Harvard has a pigment library that
stores old pigment sources, like the
ground shells of now-extinct insects,
poisonous metals, and wrappings from
Egyptian mummies, to preserve the
origins of the world’s rarest colors.
A few centuries ago, finding a specific color might have meant trekking across the globe to a mineral deposit in the middle of Afghanistan. “Every pigment has its own story,” Narayan Khandekar, the caretaker of the pigment collection, told Fastcodesign. He also shared the stories of some of the most interesting pigments in the collection.
“People would harvest mummies from Egypt and then extract the brown resin material that was on the wrappings around the bodies and turn that into a pigment. It’s a very bizarre kind of pigment, I’ve got to say, but it was very popular in the 18th and 19th centuries.”
“Cadmium yellow was introduced in the mid 19th century. It’s a bright yellow that many impressionists used. Cadmium is a heavy metal, very toxic. In the early 20th century, cadmium red was introduced. You find these pigments used in industrial processes. Up until the 1970s, Lego bricks had cadmium pigment in them.”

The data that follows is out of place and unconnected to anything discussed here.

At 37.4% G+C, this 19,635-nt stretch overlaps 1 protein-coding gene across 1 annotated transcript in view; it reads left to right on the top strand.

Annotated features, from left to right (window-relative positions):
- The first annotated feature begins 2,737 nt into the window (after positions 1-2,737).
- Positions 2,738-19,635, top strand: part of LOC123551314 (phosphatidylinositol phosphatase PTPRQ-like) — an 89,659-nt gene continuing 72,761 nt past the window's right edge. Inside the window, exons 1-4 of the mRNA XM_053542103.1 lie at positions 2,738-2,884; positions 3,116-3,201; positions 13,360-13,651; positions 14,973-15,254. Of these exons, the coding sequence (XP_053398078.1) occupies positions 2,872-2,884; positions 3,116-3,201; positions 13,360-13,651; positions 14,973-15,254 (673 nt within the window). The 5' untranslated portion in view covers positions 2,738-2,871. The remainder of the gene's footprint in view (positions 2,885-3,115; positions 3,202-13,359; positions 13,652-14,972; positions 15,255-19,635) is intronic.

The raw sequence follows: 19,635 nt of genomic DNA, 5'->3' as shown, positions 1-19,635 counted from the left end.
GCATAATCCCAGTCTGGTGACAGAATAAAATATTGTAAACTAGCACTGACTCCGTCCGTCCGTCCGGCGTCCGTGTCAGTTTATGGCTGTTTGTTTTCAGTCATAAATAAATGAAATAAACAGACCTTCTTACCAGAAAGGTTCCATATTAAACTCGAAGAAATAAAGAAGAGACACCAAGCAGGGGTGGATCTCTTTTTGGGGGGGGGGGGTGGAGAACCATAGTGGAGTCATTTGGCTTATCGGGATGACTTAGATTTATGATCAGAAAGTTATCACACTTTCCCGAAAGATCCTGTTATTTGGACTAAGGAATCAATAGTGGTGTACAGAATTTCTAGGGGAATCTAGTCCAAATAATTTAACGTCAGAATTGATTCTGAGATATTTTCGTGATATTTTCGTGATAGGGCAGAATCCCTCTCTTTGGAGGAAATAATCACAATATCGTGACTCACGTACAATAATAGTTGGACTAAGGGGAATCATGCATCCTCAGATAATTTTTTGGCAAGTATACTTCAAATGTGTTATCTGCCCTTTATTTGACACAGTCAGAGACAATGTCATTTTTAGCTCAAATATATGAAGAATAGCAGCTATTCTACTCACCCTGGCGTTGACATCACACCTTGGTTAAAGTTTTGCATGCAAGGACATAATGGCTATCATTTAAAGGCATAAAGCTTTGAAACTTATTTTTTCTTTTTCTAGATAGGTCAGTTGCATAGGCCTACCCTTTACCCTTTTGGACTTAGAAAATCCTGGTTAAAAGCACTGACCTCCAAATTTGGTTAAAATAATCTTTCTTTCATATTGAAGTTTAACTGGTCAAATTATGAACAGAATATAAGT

Annatto“The lipstick plant—a small tree, Bixa orellana, native to Central and South America—produces annatto, a natural orange dye. Seeds from the plant are contained in a pod surrounded with a bright red pulp. Currently, annatto is used to color butter, cheese, and cosmetics.”
Lapis Lazuli“People would mine it in Afghanistan, ship it across Europe, and it was more expensive than gold so it would have its own budget line on a commission.”
Dragon’s Blood“It has a great name, but it’s not from dragons. [The bright red pigment] is from the rattan palm.”
Cochineal“This red dye comes from squashed beetles, and it’s used in cosmetics and food.”
Emerald Green “This is made from copper acetoarsenite. We had a Van Gogh with a bright green background that was identified as emerald green. Pigments used for artists’ purposes can find their way into use in other areas as well. Emerald green was used as an insecticide, and you often see it on older wood that would be put into the ground, like railroad ties.”
This is pure alchemy. I love it!
If you know how much I love colors you know how much I’m freaking out right now. I WANT TO BE THERE
found @ 35 likes ON 2019-02-27 16:31:38 BY ME.ME